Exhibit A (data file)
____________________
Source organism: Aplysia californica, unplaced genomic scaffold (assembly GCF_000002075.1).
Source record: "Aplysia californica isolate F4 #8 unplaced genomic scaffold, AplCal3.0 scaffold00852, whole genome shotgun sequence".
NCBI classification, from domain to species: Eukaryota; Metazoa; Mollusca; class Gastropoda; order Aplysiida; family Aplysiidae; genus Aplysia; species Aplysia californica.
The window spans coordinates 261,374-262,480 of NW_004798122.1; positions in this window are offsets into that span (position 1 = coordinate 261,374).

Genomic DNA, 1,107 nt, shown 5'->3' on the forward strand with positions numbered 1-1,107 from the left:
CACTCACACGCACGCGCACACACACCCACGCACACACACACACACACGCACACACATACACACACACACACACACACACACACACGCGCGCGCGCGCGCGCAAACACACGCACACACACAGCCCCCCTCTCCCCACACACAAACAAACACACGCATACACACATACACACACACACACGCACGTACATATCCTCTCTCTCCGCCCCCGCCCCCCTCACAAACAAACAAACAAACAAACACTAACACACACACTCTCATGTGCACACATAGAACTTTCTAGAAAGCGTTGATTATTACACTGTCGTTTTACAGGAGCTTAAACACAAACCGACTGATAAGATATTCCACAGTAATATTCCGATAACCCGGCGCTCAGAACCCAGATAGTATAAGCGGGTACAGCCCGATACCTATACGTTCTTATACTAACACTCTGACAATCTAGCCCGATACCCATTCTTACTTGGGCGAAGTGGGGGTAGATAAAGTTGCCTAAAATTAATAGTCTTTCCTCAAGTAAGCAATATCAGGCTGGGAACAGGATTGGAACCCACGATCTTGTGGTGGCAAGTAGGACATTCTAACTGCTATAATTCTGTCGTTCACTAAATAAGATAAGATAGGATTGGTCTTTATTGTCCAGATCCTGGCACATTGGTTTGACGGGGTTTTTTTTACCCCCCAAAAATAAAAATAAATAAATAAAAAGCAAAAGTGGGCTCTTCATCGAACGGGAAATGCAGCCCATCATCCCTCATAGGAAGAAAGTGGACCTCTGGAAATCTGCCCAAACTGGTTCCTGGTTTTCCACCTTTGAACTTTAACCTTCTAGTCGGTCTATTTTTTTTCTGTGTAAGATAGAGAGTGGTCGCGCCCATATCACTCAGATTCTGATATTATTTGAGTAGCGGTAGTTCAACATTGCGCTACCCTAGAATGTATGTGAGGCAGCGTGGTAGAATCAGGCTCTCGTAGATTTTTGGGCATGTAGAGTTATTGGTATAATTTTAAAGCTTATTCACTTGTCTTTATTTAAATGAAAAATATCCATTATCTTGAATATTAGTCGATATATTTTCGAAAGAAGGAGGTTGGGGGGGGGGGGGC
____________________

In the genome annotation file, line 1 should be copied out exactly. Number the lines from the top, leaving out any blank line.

Source organism: Aplysia californica, unplaced genomic scaffold (assembly GCF_000002075.1).